“Maria had in her blood, in her veins, in her subconscious all the tradition of the Greek Tragedy. She was born that way. In fact, she had her best time during 10 years. That was very short. But the “Myth of La Callas” will continue for ever, because she did so much! She was a magnetic force on stage, the others didn’t exist anymore. It’s a gift of Nature, a gift of God. It’s a talent, a great talent.”

Franco Zeffirelli:
“The magic of a Callas is a quality few artists have, something special, something different. There are many very good artists, but very few who have that sixth sense, the additional, the plus quality. It is something which lifts them from the ground: they become like semi-gods. She had it. Nureyev has it, [Laurence] Olivier.”

Naturally, Henry and I could volley and banter impressions of her style, intensity, and the academic follow-through of each role. But that would diminish her legacy a bit. As with a fine Montrachet, any attempt at appreciation need be a full grasp of the naturals well as the core of the music’s essence.

Henry’s words unfurl at the most thoughtful of paces. On the other hand, I tend to release any clutched response with hesitation and the steadiest of discern. And of course, I shall sit back, absorb, and then marvel at both Callas’ ease and strength. And at both her natural and effortless complexity.

Viva la Diva. Viva la Diva. It is indeed story time.

(Images: Renderings from Ms Callas’ rare and historic appearances in the mid-70’s: lavish costumes, for example.)

Ah, ‘Tis the Noblest of All Humps

“Fish die belly upward, and rise to the surface. It is their way of falling.” (Andre Gide)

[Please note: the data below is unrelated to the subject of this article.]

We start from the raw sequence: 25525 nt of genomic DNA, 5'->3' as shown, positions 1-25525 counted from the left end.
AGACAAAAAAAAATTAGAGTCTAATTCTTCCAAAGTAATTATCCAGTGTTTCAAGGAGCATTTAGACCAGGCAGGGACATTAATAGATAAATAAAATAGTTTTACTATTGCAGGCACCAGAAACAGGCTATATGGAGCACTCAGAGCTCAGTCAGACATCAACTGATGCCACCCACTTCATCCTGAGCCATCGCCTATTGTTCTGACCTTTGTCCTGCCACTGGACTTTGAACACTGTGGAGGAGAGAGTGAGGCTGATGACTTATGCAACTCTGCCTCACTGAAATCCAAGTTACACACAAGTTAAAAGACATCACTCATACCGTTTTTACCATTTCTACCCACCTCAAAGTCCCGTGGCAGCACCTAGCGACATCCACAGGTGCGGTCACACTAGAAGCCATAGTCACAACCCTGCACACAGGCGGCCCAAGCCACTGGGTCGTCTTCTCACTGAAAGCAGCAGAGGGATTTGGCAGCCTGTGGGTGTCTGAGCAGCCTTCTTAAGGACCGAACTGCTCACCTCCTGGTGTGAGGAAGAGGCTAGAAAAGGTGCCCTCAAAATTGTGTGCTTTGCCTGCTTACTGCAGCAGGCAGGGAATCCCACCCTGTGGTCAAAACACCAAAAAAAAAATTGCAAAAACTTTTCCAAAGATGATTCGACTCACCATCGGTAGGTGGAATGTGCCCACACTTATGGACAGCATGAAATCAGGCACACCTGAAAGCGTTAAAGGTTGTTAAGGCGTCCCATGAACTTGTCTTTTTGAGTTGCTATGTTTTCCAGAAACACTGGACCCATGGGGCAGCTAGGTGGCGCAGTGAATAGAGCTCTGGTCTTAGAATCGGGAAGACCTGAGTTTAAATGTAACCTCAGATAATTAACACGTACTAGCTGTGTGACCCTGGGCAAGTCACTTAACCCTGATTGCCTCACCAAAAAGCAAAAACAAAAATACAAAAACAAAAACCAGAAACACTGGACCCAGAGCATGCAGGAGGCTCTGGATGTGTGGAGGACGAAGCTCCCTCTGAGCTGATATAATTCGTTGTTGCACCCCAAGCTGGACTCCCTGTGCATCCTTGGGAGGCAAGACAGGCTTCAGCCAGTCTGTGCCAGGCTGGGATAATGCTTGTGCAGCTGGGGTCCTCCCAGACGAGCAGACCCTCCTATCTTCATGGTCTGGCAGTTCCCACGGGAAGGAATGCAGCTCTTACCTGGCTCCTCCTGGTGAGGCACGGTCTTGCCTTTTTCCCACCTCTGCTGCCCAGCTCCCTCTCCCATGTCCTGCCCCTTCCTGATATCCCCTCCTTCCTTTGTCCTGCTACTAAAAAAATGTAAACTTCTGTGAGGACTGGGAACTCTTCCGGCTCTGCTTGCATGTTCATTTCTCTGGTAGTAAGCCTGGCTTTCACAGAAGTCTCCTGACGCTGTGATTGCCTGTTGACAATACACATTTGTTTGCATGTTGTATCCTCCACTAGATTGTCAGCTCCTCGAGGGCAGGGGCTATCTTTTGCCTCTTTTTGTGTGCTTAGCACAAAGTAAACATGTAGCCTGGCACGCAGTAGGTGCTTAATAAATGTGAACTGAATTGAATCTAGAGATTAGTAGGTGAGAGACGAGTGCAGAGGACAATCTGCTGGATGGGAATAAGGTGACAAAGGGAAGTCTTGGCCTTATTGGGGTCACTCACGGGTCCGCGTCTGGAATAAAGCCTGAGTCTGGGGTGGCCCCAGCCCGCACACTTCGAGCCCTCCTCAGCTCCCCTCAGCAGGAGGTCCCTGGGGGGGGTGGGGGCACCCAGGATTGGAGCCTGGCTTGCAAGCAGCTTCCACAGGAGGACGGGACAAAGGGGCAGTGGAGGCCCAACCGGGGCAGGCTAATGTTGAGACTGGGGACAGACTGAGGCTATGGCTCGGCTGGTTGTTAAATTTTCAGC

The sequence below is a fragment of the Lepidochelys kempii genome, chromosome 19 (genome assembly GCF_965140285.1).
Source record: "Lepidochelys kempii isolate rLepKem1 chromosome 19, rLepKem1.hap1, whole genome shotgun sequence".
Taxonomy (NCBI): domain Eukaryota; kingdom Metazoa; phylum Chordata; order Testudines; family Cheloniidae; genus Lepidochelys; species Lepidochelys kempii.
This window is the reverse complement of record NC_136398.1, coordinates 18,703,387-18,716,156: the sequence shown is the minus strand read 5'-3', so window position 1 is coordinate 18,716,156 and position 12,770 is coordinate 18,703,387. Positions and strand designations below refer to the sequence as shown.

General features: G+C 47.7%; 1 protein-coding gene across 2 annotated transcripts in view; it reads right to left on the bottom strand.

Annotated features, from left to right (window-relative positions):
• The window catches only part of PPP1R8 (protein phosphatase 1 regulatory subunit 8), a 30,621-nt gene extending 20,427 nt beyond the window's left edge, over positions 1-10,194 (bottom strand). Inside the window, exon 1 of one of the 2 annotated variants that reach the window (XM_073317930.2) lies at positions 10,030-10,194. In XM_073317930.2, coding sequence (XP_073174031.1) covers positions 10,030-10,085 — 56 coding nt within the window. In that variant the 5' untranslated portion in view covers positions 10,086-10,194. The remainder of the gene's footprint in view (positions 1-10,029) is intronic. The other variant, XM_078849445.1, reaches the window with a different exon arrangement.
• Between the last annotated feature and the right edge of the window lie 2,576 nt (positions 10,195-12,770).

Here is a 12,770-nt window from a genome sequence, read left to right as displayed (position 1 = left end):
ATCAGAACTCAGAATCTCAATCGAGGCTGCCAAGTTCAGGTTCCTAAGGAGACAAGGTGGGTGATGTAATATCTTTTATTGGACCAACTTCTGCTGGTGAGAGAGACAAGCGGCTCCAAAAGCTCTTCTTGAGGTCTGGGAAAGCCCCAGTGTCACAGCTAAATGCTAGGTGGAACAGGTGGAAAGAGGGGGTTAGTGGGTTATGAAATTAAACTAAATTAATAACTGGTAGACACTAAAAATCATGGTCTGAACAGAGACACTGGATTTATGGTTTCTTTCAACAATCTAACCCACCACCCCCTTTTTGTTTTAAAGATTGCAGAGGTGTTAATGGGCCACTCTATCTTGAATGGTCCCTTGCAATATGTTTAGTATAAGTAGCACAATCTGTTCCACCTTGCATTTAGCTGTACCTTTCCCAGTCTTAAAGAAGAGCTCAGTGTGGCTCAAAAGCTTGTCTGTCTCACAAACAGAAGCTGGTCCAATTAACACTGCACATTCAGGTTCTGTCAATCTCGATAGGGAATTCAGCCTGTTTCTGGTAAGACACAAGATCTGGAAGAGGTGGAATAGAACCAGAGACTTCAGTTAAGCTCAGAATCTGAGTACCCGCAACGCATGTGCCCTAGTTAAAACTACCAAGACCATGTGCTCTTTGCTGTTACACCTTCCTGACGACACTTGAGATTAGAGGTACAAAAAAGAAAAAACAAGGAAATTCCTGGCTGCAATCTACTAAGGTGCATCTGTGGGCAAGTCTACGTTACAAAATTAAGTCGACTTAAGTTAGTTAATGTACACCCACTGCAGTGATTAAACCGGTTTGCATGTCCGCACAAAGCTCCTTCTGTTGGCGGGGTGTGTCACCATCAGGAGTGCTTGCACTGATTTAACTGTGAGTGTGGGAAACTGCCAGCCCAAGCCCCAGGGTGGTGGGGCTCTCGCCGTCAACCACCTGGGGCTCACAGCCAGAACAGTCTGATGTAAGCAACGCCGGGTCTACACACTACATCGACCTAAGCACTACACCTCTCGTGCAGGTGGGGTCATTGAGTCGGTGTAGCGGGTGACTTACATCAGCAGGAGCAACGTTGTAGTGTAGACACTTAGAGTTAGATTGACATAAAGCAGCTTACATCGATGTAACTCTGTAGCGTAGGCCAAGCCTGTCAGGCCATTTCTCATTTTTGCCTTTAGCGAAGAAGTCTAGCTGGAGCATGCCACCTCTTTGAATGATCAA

Hump Day. I hadn’t heard reference to that naughty, innuendo-laden term in many a year. That is, until I took residence at the rather social Media Mews located at Seven Facebook Park Plaza. Now, each Wednesday, I see myriad status updates make mention thus. Some are meant and met with regret; others with stress, relief, or reluctant exuberance. But, in any case, we are meant to smile.

Some folks who either work the “odd” week or seek any work at all, feel a sympathetic hump, experiencing similar Psycho-Social symptoms, akin to their fully engaged counterparts. Others diligently apparently use it as both goal and benchmark.

What of those worker bees who work a ten day stretch? Do they feel a mightier hump?
Similiarly, do those that work a “two days on, one day off” schedule, enjoy a rhythmic pattern of quick and intermittent drill-like humps? Does such a “hump” become standard and thus less enjoyable, perhaps with no longer a pumped hump, if you will. Does frequency indeed lend contempt? I want to swim away today’s precious hours until our gills have impacted our buoyant and elusive rate.

Do we vacation, break, and then retire from the hump altogether? Or are we destined to simply giggle each as we honor each humps of recollections of those of our shiny, happy and foremost innocent pubescence?

What of those jittery individuals who work part-time, unable to finish neither sentence3 nor gesture sentence, Do they experience “Humpus Interruptus”?